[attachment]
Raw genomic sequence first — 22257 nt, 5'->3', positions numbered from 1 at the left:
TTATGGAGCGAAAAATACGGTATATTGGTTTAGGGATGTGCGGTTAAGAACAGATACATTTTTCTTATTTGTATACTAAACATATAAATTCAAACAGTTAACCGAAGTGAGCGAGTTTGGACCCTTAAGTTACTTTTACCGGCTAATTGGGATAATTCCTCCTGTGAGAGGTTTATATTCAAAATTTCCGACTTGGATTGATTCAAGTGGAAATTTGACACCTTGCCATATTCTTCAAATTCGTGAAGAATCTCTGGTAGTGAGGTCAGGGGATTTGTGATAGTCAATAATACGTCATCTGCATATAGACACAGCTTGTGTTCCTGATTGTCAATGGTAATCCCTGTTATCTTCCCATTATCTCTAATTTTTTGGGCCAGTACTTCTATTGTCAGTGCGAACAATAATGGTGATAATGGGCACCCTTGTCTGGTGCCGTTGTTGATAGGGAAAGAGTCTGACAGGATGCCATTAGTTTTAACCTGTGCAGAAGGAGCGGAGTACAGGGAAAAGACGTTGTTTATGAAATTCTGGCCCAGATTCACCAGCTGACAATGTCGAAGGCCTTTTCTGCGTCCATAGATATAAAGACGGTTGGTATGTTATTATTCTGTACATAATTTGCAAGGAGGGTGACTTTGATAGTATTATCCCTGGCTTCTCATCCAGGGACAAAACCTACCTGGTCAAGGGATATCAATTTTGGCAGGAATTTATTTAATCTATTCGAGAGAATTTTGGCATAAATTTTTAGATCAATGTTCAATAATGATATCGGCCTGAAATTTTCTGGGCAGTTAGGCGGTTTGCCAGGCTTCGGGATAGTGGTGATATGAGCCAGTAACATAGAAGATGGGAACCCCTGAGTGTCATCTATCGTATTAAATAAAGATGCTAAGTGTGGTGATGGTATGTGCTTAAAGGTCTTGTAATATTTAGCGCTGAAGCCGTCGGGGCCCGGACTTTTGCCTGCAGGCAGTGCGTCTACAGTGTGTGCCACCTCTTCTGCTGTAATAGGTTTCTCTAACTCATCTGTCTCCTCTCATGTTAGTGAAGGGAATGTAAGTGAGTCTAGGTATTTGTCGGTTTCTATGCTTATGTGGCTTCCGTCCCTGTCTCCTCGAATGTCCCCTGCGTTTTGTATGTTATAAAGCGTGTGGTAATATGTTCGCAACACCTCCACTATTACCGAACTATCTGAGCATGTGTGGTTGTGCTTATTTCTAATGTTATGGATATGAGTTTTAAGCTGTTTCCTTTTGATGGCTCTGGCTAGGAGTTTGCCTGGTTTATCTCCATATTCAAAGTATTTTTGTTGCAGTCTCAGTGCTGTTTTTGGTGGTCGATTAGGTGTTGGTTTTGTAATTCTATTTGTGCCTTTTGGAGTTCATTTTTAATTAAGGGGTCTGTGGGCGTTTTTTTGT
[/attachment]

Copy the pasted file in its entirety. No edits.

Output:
Raw genomic sequence first — 22257 nt, 5'->3', positions numbered from 1 at the left:
TTATGGAGCGAAAAATACGGTATATTGGTTTAGGGATGTGCGGTTAAGAACAGATACATTTTTCTTATTTGTATACTAAACATATAAATTCAAACAGTTAACCGAAGTGAGCGAGTTTGGACCCTTAAGTTACTTTTACCGGCTAATTGGGATAATTCCTCCTGTGAGAGGTTTATATTCAAAATTTCCGACTTGGATTGATTCAAGTGGAAATTTGACACCTTGCCATATTCTTCAAATTCGTGAAGAATCTCTGGTAGTGAGGTCAGGGGATTTGTGATAGTCAATAATACGTCATCTGCATATAGACACAGCTTGTGTTCCTGATTGTCAATGGTAATCCCTGTTATCTTCCCATTATCTCTAATTTTTTGGGCCAGTACTTCTATTGTCAGTGCGAACAATAATGGTGATAATGGGCACCCTTGTCTGGTGCCGTTGTTGATAGGGAAAGAGTCTGACAGGATGCCATTAGTTTTAACCTGTGCAGAAGGAGCGGAGTACAGGGAAAAGACGTTGTTTATGAAATTCTGGCCCAGATTCACCAGCTGACAATGTCGAAGGCCTTTTCTGCGTCCATAGATATAAAGACGGTTGGTATGTTATTATTCTGTACATAATTTGCAAGGAGGGTGACTTTGATAGTATTATCCCTGGCTTCTCATCCAGGGACAAAACCTACCTGGTCAAGGGATATCAATTTTGGCAGGAATTTATTTAATCTATTCGAGAGAATTTTGGCATAAATTTTTAGATCAATGTTCAATAATGATATCGGCCTGAAATTTTCTGGGCAGTTAGGCGGTTTGCCAGGCTTCGGGATAGTGGTGATATGAGCCAGTAACATAGAAGATGGGAACCCCTGAGTGTCATCTATCGTATTAAATAAAGATGCTAAGTGTGGTGATGGTATGTGCTTAAAGGTCTTGTAATATTTAGCGCTGAAGCCGTCGGGGCCCGGACTTTTGCCTGCAGGCAGTGCGTCTACAGTGTGTGCCACCTCTTCTGCTGTAATAGGTTTCTCTAACTCATCTGTCTCCTCTCATGTTAGTGAAGGGAATGTAAGTGAGTCTAGGTATTTGTCGGTTTCTATGCTTATGTGGCTTCCGTCCCTGTCTCCTCGAATGTCCCCTGCGTTTTGTATGTTATAAAGCGTGTGGTAATATGTTCGCAACACCTCCACTATTACCGAACTATCTGAGCATGTGTGGTTGTGCTTATTTCTAATGTTATGGATATGAGTTTTAAGCTGTTTCCTTTTGATGGCTCTGGCTAGGAGTTTGCCTGGTTTATCTCCATATTCAAAGTATTTTTGTTGCAGTCTCAGTGCTGTTTTTGGTGGTCGATTAGGTGTTGGTTTTGTAATTCTATTTGTGCCTTTTGGAGTTCATTTTTAATTAAGGGGTCTGTGGGCGTTTTTTTGT